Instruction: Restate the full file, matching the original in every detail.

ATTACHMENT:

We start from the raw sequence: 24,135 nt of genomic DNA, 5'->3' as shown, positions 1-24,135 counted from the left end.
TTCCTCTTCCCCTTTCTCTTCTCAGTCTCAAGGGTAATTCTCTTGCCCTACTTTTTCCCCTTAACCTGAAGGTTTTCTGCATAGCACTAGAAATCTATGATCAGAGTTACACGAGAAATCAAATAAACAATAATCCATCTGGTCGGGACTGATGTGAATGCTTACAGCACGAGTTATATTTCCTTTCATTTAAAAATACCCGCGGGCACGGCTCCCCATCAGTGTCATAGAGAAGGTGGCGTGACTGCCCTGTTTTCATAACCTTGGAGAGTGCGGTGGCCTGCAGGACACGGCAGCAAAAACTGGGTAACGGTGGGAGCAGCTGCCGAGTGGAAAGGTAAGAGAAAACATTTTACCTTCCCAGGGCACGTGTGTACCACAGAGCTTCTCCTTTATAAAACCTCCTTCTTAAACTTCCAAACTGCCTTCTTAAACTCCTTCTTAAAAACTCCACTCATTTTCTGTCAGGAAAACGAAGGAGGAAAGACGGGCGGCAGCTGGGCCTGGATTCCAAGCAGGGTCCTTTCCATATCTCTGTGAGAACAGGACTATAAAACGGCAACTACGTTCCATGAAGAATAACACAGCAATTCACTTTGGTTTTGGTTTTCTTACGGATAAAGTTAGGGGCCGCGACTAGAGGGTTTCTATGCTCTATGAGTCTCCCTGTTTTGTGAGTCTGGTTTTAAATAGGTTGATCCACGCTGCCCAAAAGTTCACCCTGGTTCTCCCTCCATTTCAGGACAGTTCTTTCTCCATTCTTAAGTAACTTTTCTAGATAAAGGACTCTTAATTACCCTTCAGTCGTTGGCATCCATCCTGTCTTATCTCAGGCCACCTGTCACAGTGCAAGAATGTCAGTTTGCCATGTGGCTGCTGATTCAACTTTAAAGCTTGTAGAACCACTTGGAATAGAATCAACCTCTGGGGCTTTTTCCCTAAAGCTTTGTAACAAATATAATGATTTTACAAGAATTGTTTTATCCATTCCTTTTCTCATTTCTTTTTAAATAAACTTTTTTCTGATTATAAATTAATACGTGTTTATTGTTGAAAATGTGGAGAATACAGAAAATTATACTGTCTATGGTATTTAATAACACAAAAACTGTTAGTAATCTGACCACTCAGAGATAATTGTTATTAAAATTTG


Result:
We start from the raw sequence: 24,135 nt of genomic DNA, 5'->3' as shown, positions 1-24,135 counted from the left end.
TTCCTCTTCCCCTTTCTCTTCTCAGTCTCAAGGGTAATTCTCTTGCCCTACTTTTTCCCCTTAACCTGAAGGTTTTCTGCATAGCACTAGAAATCTATGATCAGAGTTACACGAGAAATCAAATAAACAATAATCCATCTGGTCGGGACTGATGTGAATGCTTACAGCACGAGTTATATTTCCTTTCATTTAAAAATACCCGCGGGCACGGCTCCCCATCAGTGTCATAGAGAAGGTGGCGTGACTGCCCTGTTTTCATAACCTTGGAGAGTGCGGTGGCCTGCAGGACACGGCAGCAAAAACTGGGTAACGGTGGGAGCAGCTGCCGAGTGGAAAGGTAAGAGAAAACATTTTACCTTCCCAGGGCACGTGTGTACCACAGAGCTTCTCCTTTATAAAACCTCCTTCTTAAACTTCCAAACTGCCTTCTTAAACTCCTTCTTAAAAACTCCACTCATTTTCTGTCAGGAAAACGAAGGAGGAAAGACGGGCGGCAGCTGGGCCTGGATTCCAAGCAGGGTCCTTTCCATATCTCTGTGAGAACAGGACTATAAAACGGCAACTACGTTCCATGAAGAATAACACAGCAATTCACTTTGGTTTTGGTTTTCTTACGGATAAAGTTAGGGGCCGCGACTAGAGGGTTTCTATGCTCTATGAGTCTCCCTGTTTTGTGAGTCTGGTTTTAAATAGGTTGATCCACGCTGCCCAAAAGTTCACCCTGGTTCTCCCTCCATTTCAGGACAGTTCTTTCTCCATTCTTAAGTAACTTTTCTAGATAAAGGACTCTTAATTACCCTTCAGTCGTTGGCATCCATCCTGTCTTATCTCAGGCCACCTGTCACAGTGCAAGAATGTCAGTTTGCCATGTGGCTGCTGATTCAACTTTAAAGCTTGTAGAACCACTTGGAATAGAATCAACCTCTGGGGCTTTTTCCCTAAAGCTTTGTAACAAATATAATGATTTTACAAGAATTGTTTTATCCATTCCTTTTCTCATTTCTTTTTAAATAAACTTTTTTCTGATTATAAATTAATACGTGTTTATTGTTGAAAATGTGGAGAATACAGAAAATTATACTGTCTATGGTATTTAATAACACAAAAACTGTTAGTAATCTGACCACTCAGAGATAATTGTTATTAAAATTTG